Teaching Kids to Cheat
During my tenure as the academic dean in a private school, the policy was that all eighth graders had to write a term paper. The reason for this folly was that the school board believed the assignment demonstrated to parents and to the public that we had high academic standards and that our students were intelligent and motivated. What was actually demonstrated, of course, was that kids discovered that the only way to complete this pointless and endless task was to plagiarize.
Despite these dubious results in eighth grade, the silliness of writing term papers continued throughout high school. As a result, most of our students were able to take with them to college sophisticated and formidable plagiarism skills.
It turns out that in college, however, these skills may be unnecessary, as some students can skip the whole charade by hiring someone to write the paper for them. In his new book The Shadow Scholar: How I Made a Living Helping College Kids Cheat, author Dave Tomar reveals that he made over $50,000 in 2010, his best year, by charging $100 to $120 per paper. He estimates he wrote over 4,000 papers during his “ghostwriting” career.
The subject of the paper really didn’t matter, he says. Like many high school and college students, he usually started by “researching” the subject on Wikipedia. He’d use the traditional 5-section format – intro, background, review of lit, discussion, conclusions – and tack on a list of references which, I know from experience, are rarely checked. His process was to write the conclusion first and then find a few quick references to support it.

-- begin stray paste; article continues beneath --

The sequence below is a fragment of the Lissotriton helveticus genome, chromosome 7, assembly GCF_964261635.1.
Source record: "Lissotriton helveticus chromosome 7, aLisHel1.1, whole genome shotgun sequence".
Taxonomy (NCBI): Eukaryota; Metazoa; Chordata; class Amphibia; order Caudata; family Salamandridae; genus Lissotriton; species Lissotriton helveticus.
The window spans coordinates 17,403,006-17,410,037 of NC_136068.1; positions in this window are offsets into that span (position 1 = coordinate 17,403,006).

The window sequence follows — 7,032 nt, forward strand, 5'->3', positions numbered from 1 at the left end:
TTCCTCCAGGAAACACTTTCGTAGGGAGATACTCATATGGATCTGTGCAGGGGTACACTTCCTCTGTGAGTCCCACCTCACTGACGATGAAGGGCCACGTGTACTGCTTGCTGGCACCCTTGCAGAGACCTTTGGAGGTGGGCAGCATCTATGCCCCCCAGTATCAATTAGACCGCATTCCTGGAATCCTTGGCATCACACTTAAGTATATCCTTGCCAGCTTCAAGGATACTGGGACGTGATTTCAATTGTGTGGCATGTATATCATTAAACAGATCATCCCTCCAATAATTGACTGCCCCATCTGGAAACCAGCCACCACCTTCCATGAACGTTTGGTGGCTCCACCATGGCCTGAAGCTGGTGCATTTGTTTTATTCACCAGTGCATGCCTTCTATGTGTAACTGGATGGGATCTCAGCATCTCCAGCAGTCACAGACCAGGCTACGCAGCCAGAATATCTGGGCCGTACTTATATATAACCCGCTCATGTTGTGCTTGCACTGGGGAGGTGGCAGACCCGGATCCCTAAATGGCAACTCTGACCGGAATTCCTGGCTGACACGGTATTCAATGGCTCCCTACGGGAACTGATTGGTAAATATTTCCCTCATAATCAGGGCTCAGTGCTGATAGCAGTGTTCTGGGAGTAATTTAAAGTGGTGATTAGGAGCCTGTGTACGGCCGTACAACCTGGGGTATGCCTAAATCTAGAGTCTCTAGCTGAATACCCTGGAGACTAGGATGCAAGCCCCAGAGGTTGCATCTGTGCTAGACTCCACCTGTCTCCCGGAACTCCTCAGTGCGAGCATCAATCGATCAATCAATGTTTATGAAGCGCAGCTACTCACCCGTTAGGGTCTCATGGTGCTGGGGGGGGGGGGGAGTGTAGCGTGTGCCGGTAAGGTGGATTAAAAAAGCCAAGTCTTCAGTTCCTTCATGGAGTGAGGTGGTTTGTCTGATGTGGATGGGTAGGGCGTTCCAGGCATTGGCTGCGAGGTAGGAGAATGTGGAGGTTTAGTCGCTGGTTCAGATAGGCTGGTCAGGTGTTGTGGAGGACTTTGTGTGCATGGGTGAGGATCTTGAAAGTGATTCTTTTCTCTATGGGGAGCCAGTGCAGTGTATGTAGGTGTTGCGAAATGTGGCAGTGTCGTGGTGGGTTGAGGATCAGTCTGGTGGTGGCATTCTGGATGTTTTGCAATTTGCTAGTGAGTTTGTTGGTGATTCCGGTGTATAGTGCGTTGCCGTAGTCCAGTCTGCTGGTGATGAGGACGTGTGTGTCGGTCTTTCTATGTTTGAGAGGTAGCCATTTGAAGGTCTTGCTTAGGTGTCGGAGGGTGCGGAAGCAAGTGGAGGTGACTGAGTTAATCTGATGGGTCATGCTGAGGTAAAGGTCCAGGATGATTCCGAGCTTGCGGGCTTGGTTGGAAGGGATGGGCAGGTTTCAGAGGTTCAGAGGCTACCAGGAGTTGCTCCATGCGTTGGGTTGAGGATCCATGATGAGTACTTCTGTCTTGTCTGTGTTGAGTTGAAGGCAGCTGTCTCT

Basically, I suspect that this process isn’t very different from what savvy high schoolers do. Tomar says he didn’t proofread the final product to make it look more “authentic.” Good choice.
The book should give all high school and college teachers
pause. Don’t get me wrong – I believe
students as young as eighth grade are capable of thinking about a topic, coming up with a thesis, and researching it online or in a bricks and mortar library. The problem is that we don’t do a good job of helping kids understand what research is, how it’s conducted, and why we even bother with it. And by the way, this aspect of education hasn’t changed since term papers were written with real books and notecards. We love the idea of a term paper; we don’t love teaching how to produce one, and we don’t love reading them nor grading them.
I propose that instead of a research paper we limit the project to 3 – 5 pages. We do one together. We help kids come up with a question they really want to answer. We show them how to find out what other people know about the subject. We teach how the paper has a beginning, middle and end – and intro, thesis and support, and conclusion. We do it in two weeks, not a semester. In other words, we demystify it; we defang the monster. We help kids learn to think and produce a succinct piece of independent work they can be proud of.
That way no one can make a living out of helping kids cheat and profit on a book about how they did it.